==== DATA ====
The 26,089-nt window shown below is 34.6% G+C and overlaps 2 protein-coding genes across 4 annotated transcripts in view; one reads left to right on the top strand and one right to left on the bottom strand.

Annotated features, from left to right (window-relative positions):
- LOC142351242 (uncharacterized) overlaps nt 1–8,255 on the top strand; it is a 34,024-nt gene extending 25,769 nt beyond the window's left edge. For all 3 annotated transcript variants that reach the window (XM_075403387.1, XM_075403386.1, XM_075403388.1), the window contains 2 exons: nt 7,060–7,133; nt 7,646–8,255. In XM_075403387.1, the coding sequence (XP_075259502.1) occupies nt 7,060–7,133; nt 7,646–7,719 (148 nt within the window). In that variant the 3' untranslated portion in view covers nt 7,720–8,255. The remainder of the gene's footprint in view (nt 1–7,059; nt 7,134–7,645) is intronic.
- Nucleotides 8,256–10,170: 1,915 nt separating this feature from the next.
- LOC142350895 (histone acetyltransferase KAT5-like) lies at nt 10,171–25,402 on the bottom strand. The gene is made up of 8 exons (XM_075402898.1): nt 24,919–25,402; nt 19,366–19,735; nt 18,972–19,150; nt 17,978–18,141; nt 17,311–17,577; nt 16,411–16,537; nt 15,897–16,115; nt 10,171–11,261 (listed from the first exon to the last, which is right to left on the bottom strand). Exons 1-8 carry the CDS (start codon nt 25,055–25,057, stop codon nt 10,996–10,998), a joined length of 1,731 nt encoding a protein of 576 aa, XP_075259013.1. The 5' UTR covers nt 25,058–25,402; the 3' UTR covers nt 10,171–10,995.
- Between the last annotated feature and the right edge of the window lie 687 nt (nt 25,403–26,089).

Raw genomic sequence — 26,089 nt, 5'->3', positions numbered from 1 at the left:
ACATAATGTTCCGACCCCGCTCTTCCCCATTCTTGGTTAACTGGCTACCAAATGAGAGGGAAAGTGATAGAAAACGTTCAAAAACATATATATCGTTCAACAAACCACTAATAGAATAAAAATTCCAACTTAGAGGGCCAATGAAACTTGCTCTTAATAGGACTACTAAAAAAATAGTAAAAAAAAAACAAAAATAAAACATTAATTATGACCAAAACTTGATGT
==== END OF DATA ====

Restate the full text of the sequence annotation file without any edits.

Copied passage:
The 26,089-nt window shown below is 34.6% G+C and overlaps 2 protein-coding genes across 4 annotated transcripts in view; one reads left to right on the top strand and one right to left on the bottom strand.

Annotated features, from left to right (window-relative positions):
- LOC142351242 (uncharacterized) overlaps nt 1–8,255 on the top strand; it is a 34,024-nt gene extending 25,769 nt beyond the window's left edge. For all 3 annotated transcript variants that reach the window (XM_075403387.1, XM_075403386.1, XM_075403388.1), the window contains 2 exons: nt 7,060–7,133; nt 7,646–8,255. In XM_075403387.1, the coding sequence (XP_075259502.1) occupies nt 7,060–7,133; nt 7,646–7,719 (148 nt within the window). In that variant the 3' untranslated portion in view covers nt 7,720–8,255. The remainder of the gene's footprint in view (nt 1–7,059; nt 7,134–7,645) is intronic.
- Nucleotides 8,256–10,170: 1,915 nt separating this feature from the next.
- LOC142350895 (histone acetyltransferase KAT5-like) lies at nt 10,171–25,402 on the bottom strand. The gene is made up of 8 exons (XM_075402898.1): nt 24,919–25,402; nt 19,366–19,735; nt 18,972–19,150; nt 17,978–18,141; nt 17,311–17,577; nt 16,411–16,537; nt 15,897–16,115; nt 10,171–11,261 (listed from the first exon to the last, which is right to left on the bottom strand). Exons 1-8 carry the CDS (start codon nt 25,055–25,057, stop codon nt 10,996–10,998), a joined length of 1,731 nt encoding a protein of 576 aa, XP_075259013.1. The 5' UTR covers nt 25,058–25,402; the 3' UTR covers nt 10,171–10,995.
- Between the last annotated feature and the right edge of the window lie 687 nt (nt 25,403–26,089).

Raw genomic sequence — 26,089 nt, 5'->3', positions numbered from 1 at the left:
ACATAATGTTCCGACCCCGCTCTTCCCCATTCTTGGTTAACTGGCTACCAAATGAGAGGGAAAGTGATAGAAAACGTTCAAAAACATATATATCGTTCAACAAACCACTAATAGAATAAAAATTCCAACTTAGAGGGCCAATGAAACTTGCTCTTAATAGGACTACTAAAAAAATAGTAAAAAAAAAACAAAAATAAAACATTAATTATGACCAAAACTTGATGT